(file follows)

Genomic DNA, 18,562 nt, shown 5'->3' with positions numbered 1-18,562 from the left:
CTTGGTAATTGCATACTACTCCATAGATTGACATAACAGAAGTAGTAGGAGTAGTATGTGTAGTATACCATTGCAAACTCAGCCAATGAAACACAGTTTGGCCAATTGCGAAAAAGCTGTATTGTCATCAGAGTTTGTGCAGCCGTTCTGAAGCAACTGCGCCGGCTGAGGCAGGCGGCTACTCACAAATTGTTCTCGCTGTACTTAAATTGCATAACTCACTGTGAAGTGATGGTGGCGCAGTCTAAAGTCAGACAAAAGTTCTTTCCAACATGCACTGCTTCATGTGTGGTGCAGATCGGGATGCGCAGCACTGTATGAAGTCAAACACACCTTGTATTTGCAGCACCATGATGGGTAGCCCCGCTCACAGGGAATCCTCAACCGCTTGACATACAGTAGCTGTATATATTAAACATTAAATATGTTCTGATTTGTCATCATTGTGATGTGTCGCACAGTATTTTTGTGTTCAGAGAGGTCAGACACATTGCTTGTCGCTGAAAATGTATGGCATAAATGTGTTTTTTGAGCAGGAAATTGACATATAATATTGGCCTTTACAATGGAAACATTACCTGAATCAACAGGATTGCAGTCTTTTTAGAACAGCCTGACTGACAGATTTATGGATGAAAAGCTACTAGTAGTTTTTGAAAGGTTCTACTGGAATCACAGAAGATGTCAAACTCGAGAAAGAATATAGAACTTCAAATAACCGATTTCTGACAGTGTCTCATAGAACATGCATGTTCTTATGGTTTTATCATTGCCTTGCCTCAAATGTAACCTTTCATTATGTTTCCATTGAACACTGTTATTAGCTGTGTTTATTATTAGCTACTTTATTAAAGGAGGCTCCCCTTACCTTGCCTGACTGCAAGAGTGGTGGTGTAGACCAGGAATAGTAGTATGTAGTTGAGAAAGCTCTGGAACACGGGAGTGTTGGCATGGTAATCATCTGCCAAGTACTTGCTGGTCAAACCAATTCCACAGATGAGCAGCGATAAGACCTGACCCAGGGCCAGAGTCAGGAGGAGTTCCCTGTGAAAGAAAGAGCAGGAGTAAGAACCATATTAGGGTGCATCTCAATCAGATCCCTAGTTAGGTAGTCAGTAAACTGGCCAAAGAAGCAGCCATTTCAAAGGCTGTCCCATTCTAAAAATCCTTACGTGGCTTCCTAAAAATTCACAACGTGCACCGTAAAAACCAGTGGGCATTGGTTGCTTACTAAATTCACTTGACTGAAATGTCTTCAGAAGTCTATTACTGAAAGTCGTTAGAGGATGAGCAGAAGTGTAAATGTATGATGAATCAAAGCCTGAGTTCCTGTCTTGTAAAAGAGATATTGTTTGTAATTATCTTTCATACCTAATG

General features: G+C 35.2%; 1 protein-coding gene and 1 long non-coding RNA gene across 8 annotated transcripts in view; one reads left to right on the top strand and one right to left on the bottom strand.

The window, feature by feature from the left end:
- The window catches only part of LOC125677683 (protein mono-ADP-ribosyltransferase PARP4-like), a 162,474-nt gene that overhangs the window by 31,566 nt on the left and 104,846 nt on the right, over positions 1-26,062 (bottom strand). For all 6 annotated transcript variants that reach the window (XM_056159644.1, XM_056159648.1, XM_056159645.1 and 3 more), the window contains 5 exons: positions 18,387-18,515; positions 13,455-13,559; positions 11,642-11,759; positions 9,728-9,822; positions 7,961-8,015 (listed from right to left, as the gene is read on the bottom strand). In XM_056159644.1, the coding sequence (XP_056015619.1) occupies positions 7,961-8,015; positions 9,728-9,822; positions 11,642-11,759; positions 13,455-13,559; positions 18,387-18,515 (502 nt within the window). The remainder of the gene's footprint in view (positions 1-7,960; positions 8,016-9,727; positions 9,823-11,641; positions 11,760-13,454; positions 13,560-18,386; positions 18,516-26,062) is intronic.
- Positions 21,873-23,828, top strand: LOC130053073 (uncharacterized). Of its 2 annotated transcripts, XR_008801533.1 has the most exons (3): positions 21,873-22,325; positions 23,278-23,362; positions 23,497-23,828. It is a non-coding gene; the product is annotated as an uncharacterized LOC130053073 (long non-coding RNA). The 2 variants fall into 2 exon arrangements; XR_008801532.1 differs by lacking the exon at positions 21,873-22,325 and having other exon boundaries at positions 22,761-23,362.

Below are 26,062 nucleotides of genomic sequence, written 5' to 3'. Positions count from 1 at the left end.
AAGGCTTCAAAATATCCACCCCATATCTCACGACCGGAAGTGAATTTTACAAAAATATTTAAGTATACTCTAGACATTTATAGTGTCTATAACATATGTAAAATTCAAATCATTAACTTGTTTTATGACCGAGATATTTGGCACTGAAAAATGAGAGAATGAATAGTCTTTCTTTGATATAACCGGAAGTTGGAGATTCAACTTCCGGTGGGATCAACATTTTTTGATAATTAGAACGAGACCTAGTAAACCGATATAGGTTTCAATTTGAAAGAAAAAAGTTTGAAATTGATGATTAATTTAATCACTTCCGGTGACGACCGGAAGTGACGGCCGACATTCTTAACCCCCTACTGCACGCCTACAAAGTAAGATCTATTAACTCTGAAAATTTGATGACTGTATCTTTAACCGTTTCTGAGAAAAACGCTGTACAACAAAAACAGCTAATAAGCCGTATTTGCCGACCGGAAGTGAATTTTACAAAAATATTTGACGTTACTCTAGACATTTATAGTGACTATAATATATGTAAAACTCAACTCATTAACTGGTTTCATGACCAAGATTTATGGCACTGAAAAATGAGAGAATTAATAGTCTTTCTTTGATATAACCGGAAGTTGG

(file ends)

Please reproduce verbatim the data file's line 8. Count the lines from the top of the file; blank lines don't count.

AAGGCTTCAAAATATCCACCCCATATCTCACGACCGGAAGTGAATTTTACAAAAATATTTAAGTATACTCTAGACATTTATAGTGTCTATAACATATGTAAAATTCAAATCATTAACTTGTTTTATGACCGAGATATTTGGCACTGAAAAATGAGAGAATGAATAGTCTTTCTTTGATATAACCGGAAGTTGGAGATTCAACTTCCGGTGGGATCAACATTTTTTGATAATTAGAACGAGACCTAGTAAACCGATATAGGTTTCAATTTGAAAGAAAAAAGTTTGAAATTGATGATTAATTTAATCACTTCCGGTGACGACCGGAAGTGACGGCCGACATTCTTAACCCCCTACTGCACGCCTACAAAGTAAGATCTATTAACTCTGAAAATTTGATGACTGTATCTTTAACCGTTTCTGAGAAAAACGCTGTACAACAAAAACAGCTAATAAGCCGTATTTGCCGACCGGAAGTGAATTTTACAAAAATATTTGACGTTACTCTAGACATTTATAGTGACTATAATATATGTAAAACTCAACTCATTAACTGGTTTCATGACCAAGATTTATGGCACTGAAAAATGAGAGAATTAATAGTCTTTCTTTGATATAACCGGAAGTTGG